APPEAL FROM THE UNITED STATES DISTRICT COURT FOR THE DISTRICT OF NEW JERSEY (D.C. Civil No. 07-cv-05853) District Judge: Honorable Mary L. Cooper.
The opinion of the court was delivered by: Barry, Circuit Judge
Before: BARRY, SMITH, Circuit Judges, and DuBOIS*fn1 District Judge.
This case arises out of the competing claims of Wawel Savings Bank ("Wawel") and Yale Factors LLC ("Yale") to the accounts receivable of debtor Jersey Tractor Trailer Training, Inc. ("JTTT"). Wawel entered into a loan agreement with JTTT and its president, William B. Oliver, for the principal amount of $315,000. In the corresponding security agreement, JTTT pledged all capital equipment and assets of the company as collateral, and Wawel perfected its security interest by filing Uniform Commercial Code Financing Statements ("UCC-1s") with the New Jersey Department of the Treasury and the Bergen County Clerk's Office. Approximately one year later, JTTT entered into a factoring agreement with Yale whereby JTTT agreed to sell the rights to its accounts receivable in return for, inter alia, a 61.5 percent up-front payment of the amount due on the particular account receivable.
Yale subsequently filed a UCC-1 statement describing its lien on all present and after-acquired accounts receivable of JTTT.
On April 4, 2006, JTTT filed a voluntary petition for bankruptcy under Chapter 11 of the United States Bankruptcy Code, see 11 U.S.C. § 1101, et seq., and on June 29, 2006, Wawel brought this action seeking declaratory relief that its lien on JTTT's accounts receivable had priority over Yale's lien; that it was entitled to the proceeds of JTTT's accounts receivable that had been held in escrow following a state action filed by Yale; and that it was entitled to JTTT's outstanding accounts receivable until its lien was satisfied.*fn2 Because the parties did not dispute that Wawel had a "first in time" lien against JTTT's accounts receivable -- and thus a senior security interest -- the central issue was whether Yale could establish that it maintained a priority position as a matter of law. See N.J.S.A § 12A:9-322(a)(1); U.C.C. § 9-322(a)(1) ("Except as otherwise provided... [c]onflicting perfected security interests... rank according to priority in time of filing or perfection.").*fn3 More specifically, unless Yale could establish (a) that Wawel consented to the sale of JTTT's accounts receivable free of its security interest, see U.C.C. § 9-315(a)(1), or (b) that it was a holder in due course of JTTT's accounts receivable, see id. at 9-331(a), or (c) that it was a purchaser of instruments, see id. at 9-330(d), then Wawel was entitled to the relief it sought.
Following a two-day bench trial, the Bankruptcy Court found in favor of Wawel, stating that it was "entitled... to a judgment granting it... all [accounts] receivable proceeds presently held in escrow, as well as the proceeds of all outstanding accounts receivable." (App. at 97.) The Bankruptcy Court found, as a matter of fact, that Wawel did not authorize JTTT's factoring agreement with Yale, and held that Yale could not be considered a purchaser of instruments or a holder in due course because it did not establish that it acted in good faith by observing reasonable commercial standards of fair dealing. Yale conducted lien searches for "Jersey Tractor Trailer Training," omitting "Inc." from JTTT's full corporate name; those searches, the Bankruptcy Court determined, were substandard. Yale appealed to the District Court pursuant to 28 U.S.C. § 158(a), and the District Court affirmed.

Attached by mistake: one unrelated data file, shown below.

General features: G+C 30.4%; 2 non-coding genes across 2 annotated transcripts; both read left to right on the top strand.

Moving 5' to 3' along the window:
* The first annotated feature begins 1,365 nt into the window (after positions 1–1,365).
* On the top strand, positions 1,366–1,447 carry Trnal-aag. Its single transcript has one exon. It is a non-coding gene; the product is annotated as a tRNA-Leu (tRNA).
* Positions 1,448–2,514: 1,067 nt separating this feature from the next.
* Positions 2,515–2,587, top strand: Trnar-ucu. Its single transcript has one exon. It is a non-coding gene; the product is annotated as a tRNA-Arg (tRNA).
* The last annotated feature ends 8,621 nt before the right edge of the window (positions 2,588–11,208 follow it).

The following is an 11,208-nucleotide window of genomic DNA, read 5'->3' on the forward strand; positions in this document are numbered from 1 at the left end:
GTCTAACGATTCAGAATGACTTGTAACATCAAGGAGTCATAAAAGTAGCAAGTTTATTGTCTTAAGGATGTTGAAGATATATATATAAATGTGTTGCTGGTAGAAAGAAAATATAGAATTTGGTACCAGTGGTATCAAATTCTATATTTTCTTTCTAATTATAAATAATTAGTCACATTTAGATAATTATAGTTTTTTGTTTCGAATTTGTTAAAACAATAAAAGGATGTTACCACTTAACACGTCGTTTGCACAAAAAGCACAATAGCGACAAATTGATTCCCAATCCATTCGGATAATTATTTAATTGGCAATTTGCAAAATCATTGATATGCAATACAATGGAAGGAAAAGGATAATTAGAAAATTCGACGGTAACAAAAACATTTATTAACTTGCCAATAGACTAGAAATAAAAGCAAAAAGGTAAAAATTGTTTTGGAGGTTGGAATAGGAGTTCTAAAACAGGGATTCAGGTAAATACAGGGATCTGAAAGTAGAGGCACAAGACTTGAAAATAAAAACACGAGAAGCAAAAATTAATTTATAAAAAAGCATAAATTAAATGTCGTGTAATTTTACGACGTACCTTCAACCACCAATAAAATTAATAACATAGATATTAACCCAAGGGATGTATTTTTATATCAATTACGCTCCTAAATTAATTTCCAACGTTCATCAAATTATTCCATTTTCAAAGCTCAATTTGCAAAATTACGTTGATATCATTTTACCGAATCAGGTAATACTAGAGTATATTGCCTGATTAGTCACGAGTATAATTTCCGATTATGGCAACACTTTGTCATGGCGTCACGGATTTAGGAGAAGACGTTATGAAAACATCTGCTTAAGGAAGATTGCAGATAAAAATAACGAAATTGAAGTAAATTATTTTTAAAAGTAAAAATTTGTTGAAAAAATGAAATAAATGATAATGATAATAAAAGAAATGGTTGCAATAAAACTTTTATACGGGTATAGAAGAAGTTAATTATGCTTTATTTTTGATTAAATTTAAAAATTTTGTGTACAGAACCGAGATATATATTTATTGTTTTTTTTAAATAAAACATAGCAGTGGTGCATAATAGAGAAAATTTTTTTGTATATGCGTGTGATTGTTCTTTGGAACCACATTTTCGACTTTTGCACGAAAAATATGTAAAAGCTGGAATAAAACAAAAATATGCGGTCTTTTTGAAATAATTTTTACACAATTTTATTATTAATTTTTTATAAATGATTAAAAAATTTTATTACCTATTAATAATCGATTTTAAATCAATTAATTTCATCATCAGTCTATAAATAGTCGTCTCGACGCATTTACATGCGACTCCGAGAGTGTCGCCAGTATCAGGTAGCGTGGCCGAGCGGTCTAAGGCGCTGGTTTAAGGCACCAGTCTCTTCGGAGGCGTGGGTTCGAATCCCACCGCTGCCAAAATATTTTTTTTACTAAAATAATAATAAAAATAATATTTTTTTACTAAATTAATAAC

We will affirm in part because the Bankruptcy Court properly concluded that Wawel had not authorized the sale of JTTT's accounts receivable free of its security interest. The Bankruptcy Court's analysis of whether Yale should be considered a purchaser of instruments or a holder in due course, however, is undermined by its legal conclusion that a lien search is commercially unreasonable if it does not include the debtor's full corporate name. We will, therefore, vacate the judgment of the District Court affirming the order of the Bankruptcy Court, and remand to the District Court with the direction that the case be remanded to the Bankruptcy Court to determine whether Yale qualifies as a holder in due course or as a purchaser of instruments.
JTTT is a closely-held New Jersey corporation that specializes in training truck drivers to pass the uniform Commercial Driver's License ("CDL") exam. In January 2002, JTTT's owner and president, William B. Oliver, applied to Wawel, seeking a loan in the amount of $315,000. JTTT's application was granted and, on March 7, 2002, JTTT and Wawel entered into a loan agreement. The corresponding security agreement pledged all of JTTT's assets, including its accounts receivable, as collateral for the loan.*fn4 The agreement further stated that "[i]f this agreement includes accounts, I [, Oliver,] will not settle any account for less than its full value without your written permission [and] I will collect all accounts until you tell me otherwise." (App. at 837.)
At the time, the JTTT loan was the largest commercial loan made by Wawel, and bank president Robert Ranzinger, Sr., was personally responsible for its administration. In an effort to keep an eye on JTTT's finances, Ranzinger asked Oliver to move JTTT's business bank accounts to Wawel, and Oliver agreed to do so. As Ranzinger testified, the security agreement allowed JTTT to sell its assets, including its accounts receivable, unless it ...